How to Kiss a Bad Boy by Amanda Ashby

How to Kiss a Bad Boy Cover

Enjoyable, G-rated, YA, romantic dramedy

How to Kiss a Bad Boy by Amanda Ashby

Reading Level: Young Adult
Release Date: August 31, 2019
Publisher: 51 Square Press
Pages: 180 pages
Source: ARC from author
Reviewed By: Kate McMurry

Frankie Hargreaves is a 16-year-old orphan who has been living with her Aunt Lo in Cricket Bay, a fictional, small, Southern California beach town, for the past eight years since her mother died. Frankie has never been kissed, but she has carefully selected the perfect guy for this crucial rite of passage: a clean-cut, attractive boy named Aaron Tremain who works at a surf shop very near Frankie’s summer job, down by the beach.

For the past few summers, Aunt Lo has put Frankie in charge of running Lo’s food truck, which is whimsically themed as a 1950’s teashop. Lo owns a successful, year-round, local baking business, and the aim of her food truck is to wring additional, much-needed income out of the summer tourist crowd. A teenage assistant, named Kenneth, whom Lo hired last year to work with Frankie on the food truck, proved to be a useless loafer who left all the work to Frankie and was rude to the customers. Frankie dreads having to deal with him again this year, but she almost wishes she had lazy Kenneth back again when she discovers to her dismay that Lo has hired 17-year-old Jackson Lang as his replacement. What could her softhearted aunt be thinking hiring someone with such a bad reputation?

Jackson has been unfairly judged all his life for the crimes of his father, who died in prison a few years ago after committing murder while acting as the enforcer for a local motorcycle gang. For that reason, until Lo took a chance on him, Jackson has had a hard time finding a job. He is desperate to earn money in order to help his struggling, single mother support him and his little sister. Unfortunately, it turns out that sweet-natured Lo will not be his direct supervisor but, instead, her niece, Frankie. If the look of disgust on Frankie’s beautiful face when Jackson shows up for his first day of work is anything to go by, his chances of holding onto his new job are slim to none.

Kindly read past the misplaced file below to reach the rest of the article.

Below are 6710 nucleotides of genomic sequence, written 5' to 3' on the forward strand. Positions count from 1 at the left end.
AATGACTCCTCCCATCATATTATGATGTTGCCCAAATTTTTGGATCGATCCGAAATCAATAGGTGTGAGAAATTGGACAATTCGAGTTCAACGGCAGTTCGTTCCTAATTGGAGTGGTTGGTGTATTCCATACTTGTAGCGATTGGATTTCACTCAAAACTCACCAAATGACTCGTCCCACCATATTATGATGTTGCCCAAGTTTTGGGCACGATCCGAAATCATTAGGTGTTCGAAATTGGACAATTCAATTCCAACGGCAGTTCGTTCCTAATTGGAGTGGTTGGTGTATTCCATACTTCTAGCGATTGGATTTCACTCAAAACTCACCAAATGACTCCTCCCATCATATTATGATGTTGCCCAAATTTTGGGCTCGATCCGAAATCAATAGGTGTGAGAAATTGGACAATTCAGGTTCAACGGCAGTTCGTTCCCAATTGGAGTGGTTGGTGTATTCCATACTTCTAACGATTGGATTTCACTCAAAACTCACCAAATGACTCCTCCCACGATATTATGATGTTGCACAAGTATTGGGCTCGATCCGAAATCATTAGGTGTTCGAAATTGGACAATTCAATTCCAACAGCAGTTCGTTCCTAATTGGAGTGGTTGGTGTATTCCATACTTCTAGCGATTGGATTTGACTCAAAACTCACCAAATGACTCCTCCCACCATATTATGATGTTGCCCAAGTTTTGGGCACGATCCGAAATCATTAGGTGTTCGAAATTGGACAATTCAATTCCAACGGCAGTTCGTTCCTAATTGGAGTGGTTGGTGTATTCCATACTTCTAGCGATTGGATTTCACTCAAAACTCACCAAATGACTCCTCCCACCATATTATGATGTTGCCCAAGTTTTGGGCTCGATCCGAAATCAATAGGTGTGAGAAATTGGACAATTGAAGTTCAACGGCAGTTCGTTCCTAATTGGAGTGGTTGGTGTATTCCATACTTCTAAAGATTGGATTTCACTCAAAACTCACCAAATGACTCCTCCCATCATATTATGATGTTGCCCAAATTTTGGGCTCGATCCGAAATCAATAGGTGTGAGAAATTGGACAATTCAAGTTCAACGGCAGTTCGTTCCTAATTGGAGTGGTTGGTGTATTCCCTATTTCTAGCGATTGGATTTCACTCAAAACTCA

Frankie has no desire to work with Jackson in the very close quarters of the food truck—no matter how handsome he is, or how hard-working and charming to the customers he turns out to be. Worse, it is downright frustrating how much he puts Aaron in the shade by comparison. With every day that passes in Jackson’s company, her desire to kiss Aaron weakens, and her longing to kiss this too-good-to-be-true bad boy grows.

This G-rated, young-adult romance has both comedic and poignant moments, making it what I would call a “dramedy.” The setup of the romance is original and compelling, and a California beach town is an unusual and quite enjoyable setting. It is lovely to read a YA novel whose events occur somewhere besides a generic high school.

Frankie is a cute and quirky heroine, and Jackson is an especially sympathetic hero who is truly heroic. He is responsible, loving and loyal to his family.

It is also a pleasure reading about teenagers with positive family members, including Frankie’s kind and caring aunt, and Jackson’s adorable little sister and his affectionate, supportive mother.

This G-rated romance avoids foul language, drugs, drinking, wild parties and underage sex and, as such, it is suitable for all ages.

Note: I received an ARC of this novel from the author.

I rate this book as follows:

Heroine: 4

Hero: 4

Subcharacters: 4

Setting: 4

Romance Plot: 4

Writing: 4

Overall: 4

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